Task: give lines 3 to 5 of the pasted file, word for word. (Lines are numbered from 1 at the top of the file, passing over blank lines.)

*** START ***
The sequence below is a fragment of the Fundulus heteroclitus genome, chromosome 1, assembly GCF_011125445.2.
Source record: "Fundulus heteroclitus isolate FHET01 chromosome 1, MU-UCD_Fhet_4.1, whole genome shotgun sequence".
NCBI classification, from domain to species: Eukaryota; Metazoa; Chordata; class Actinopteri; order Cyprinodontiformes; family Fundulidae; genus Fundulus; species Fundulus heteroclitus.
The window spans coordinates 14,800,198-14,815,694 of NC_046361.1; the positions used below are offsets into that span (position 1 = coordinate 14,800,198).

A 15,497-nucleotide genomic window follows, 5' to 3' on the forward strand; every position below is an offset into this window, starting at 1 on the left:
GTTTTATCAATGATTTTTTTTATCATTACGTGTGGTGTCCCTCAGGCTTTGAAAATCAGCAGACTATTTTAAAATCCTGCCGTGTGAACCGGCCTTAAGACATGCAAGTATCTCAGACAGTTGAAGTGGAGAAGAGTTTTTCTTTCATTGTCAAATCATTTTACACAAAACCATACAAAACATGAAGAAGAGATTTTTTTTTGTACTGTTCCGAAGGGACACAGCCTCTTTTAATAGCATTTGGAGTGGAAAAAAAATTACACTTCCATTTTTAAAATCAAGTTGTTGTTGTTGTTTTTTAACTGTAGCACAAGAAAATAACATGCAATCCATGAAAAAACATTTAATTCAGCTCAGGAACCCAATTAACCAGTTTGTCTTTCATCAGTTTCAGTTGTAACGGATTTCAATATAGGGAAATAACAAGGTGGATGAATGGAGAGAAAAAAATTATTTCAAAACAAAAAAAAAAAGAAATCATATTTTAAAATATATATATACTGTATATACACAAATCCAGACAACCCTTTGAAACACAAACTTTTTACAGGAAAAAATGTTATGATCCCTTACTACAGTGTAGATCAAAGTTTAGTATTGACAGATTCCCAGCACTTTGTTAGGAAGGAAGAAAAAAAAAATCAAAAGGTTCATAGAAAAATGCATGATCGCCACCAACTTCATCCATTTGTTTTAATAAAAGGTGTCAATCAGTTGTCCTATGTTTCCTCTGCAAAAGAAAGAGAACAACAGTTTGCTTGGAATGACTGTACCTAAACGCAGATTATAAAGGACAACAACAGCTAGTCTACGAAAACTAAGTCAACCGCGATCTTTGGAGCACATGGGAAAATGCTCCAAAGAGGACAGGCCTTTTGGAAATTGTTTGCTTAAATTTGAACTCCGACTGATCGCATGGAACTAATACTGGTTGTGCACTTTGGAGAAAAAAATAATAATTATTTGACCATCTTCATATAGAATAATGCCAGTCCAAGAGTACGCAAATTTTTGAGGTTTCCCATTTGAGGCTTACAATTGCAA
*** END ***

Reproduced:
NCBI classification, from domain to species: Eukaryota; Metazoa; Chordata; class Actinopteri; order Cyprinodontiformes; family Fundulidae; genus Fundulus; species Fundulus heteroclitus.
The window spans coordinates 14,800,198-14,815,694 of NC_046361.1; the positions used below are offsets into that span (position 1 = coordinate 14,800,198).

A 15,497-nucleotide genomic window follows, 5' to 3' on the forward strand; every position below is an offset into this window, starting at 1 on the left: